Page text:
# Enter your data for Power and Sample Size for 2-Sample Equivalence Test

Stat > Power and Sample Size > Equivalence Tests > 2-Sample

1. From Hypothesis about, indicate how you want to express the equivalence criteria.
• Test mean - reference mean (Difference)

Define equivalence in terms of a difference between the mean of the test population and the mean of the reference population.

• Test mean / reference mean (Ratio, by log transformation)

Define equivalence in terms of the ratio of the mean of the test population to the mean of the reference population, as modeled with a log transformation of the original data. For this option, all observations must be greater than 0.

2. From What do you want to determine? (Alternative hypothesis), select the alternative hypothesis that you are trying to prove or demonstrate.
• If your hypothesis is about Test mean - reference mean (Difference), select one of the following options.
• Lower limit < test mean - reference mean < upper limit

Test whether the difference between the population means is within the limits that you specify.

For example, an analyst wants to determine whether the mean strength of a new generic drug is within ± 10 mg/ml of the mean strength of a brand-name drug.

• Test mean > reference mean

Test whether the mean of the test population is greater than the mean of the reference population.

For example, a food analyst wants to determine whether an improved formulation of a dog food has more mean protein per 100 g than the current formulation.

• Test mean < reference mean

Test whether the mean of the test population is less than the mean of the reference population.

For example, an analyst wants to demonstrate that a new medication takes effect in less time, on average, than the current medication.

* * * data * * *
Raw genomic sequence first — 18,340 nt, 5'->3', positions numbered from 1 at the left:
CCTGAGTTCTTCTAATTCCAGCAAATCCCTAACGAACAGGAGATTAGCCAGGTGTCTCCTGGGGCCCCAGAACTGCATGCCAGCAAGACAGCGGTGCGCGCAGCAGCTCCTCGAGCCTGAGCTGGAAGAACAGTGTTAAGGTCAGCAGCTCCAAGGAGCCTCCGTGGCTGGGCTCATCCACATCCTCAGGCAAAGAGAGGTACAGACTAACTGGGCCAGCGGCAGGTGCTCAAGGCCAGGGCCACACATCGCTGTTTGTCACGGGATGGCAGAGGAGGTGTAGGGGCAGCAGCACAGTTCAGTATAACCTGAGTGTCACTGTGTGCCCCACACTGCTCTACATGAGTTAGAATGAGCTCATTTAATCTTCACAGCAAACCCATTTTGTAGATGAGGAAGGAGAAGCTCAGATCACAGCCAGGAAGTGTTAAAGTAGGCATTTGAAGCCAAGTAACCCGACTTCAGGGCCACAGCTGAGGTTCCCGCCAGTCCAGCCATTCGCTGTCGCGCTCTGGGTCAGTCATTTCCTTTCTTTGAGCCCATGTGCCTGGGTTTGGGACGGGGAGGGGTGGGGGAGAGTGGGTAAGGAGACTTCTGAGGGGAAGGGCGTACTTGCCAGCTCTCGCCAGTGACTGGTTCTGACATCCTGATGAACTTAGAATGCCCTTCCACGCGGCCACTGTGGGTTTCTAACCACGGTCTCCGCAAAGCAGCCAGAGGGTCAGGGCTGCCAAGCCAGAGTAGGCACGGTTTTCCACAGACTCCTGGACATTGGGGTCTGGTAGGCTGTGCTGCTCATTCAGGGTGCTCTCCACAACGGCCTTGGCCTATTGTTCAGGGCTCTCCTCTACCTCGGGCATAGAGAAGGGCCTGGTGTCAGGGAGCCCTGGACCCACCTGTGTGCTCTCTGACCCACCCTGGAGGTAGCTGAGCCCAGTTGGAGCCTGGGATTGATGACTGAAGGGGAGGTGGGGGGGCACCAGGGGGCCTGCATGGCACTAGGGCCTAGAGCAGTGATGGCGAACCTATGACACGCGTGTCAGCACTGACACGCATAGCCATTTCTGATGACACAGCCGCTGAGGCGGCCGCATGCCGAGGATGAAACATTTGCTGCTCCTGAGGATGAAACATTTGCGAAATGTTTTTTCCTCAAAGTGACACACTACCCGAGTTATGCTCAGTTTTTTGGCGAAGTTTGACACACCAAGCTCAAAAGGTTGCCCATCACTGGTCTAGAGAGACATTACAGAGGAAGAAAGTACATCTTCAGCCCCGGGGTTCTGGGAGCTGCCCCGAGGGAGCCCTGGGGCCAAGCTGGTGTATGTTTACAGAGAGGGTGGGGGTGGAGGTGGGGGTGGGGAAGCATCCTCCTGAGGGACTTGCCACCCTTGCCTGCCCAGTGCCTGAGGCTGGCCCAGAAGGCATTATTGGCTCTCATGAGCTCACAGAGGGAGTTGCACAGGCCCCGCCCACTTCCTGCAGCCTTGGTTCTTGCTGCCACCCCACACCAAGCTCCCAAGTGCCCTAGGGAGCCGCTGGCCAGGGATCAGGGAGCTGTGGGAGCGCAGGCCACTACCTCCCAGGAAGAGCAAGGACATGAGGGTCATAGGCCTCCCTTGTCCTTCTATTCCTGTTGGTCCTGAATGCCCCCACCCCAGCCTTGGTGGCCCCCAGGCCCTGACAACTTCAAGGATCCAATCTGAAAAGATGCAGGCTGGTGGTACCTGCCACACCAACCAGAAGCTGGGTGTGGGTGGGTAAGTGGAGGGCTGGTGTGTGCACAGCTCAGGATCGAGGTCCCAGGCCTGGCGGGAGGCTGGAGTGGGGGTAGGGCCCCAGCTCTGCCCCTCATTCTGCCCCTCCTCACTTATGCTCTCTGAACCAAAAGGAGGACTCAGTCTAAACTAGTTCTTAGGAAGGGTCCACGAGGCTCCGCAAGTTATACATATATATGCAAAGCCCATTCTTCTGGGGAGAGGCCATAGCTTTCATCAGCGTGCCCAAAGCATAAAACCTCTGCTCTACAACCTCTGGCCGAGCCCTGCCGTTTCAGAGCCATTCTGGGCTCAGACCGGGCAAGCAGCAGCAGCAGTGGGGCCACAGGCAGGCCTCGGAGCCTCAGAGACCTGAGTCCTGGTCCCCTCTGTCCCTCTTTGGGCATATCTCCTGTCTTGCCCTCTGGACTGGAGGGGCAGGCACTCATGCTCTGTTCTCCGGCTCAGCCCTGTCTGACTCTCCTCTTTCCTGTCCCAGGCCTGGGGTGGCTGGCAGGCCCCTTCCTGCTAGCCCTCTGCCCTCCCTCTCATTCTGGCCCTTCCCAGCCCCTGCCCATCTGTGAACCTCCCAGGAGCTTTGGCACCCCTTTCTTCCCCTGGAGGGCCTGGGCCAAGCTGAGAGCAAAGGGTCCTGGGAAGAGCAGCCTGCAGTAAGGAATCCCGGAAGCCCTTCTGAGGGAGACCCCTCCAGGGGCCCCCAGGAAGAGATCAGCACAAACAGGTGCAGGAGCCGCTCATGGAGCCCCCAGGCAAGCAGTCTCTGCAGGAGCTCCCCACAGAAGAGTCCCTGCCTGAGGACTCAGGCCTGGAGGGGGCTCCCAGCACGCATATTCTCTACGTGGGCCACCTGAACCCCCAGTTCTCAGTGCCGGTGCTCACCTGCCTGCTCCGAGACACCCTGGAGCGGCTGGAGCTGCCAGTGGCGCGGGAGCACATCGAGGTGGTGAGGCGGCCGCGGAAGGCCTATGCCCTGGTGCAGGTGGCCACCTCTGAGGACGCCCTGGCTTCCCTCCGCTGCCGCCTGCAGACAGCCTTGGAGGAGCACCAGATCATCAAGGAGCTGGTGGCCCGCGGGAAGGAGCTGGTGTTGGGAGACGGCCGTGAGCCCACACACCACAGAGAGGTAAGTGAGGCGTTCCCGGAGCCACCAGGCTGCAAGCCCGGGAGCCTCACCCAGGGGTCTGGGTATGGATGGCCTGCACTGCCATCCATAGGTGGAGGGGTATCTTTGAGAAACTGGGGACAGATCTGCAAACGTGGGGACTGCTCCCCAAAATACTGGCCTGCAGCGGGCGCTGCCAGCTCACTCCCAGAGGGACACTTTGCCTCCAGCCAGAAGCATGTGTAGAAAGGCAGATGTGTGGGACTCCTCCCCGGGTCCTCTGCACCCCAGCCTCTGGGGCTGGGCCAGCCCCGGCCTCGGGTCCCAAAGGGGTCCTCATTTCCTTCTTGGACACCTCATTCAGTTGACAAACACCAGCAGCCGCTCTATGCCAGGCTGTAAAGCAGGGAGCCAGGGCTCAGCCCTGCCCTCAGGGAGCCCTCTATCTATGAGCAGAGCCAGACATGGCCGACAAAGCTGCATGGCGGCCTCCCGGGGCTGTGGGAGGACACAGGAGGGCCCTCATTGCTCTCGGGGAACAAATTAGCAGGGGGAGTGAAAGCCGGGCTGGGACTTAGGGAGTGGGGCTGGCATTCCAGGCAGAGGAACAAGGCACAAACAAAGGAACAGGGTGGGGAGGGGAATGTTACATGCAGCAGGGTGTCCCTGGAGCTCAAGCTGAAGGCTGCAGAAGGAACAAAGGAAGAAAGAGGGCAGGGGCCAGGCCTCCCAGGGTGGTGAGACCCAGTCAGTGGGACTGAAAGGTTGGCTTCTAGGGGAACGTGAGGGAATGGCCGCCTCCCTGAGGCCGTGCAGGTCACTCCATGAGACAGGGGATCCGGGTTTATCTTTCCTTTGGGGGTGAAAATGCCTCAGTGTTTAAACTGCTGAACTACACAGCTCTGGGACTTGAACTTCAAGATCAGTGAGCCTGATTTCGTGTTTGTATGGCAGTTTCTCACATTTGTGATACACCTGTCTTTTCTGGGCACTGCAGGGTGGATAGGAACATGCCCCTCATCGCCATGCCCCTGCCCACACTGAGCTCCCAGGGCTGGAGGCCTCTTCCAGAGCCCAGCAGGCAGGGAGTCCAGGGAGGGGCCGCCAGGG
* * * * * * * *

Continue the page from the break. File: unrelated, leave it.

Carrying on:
• Test mean - reference mean > lower limit

Test whether the difference between the population means is greater than a lower limit.

For example, a researcher wants to determine whether the mean reduction in diastolic blood pressure induced by an experimental drug is more than 3 mm Hg greater than the mean reduction induced by the current medication.

• Test mean - reference mean < upper limit

Test whether the difference between the population means is less than an upper limit.

For example, an analyst wants to determine whether the mean waiting time in the emergency department of a hospital in one location does not exceed the mean waiting time of a hospital in another location by more than 5 minutes.

• If your hypothesis is about Test mean / reference mean (Ratio, by log transformation), select one of the following options.
• Lower limit < test mean / reference mean < upper limit

Test whether the ratio of the population means is within the limits that you specify. Both limits must be greater than zero. A ratio of 1 indicates that the two means are equal.

For example, an analyst needs to demonstrate that the mean bioavailability of a test formulation is within 80% (0.8) and 125% (1.25) that of the reference formulation, using log transformed data.

• Test mean / reference mean > lower limit

Test whether the ratio of the population means is greater than a lower limit.

For example, an analyst needs to demonstrate that the mean bioavailability of a test formulation is greater than 80% (0.8) that of the reference formulation, using log transformed data.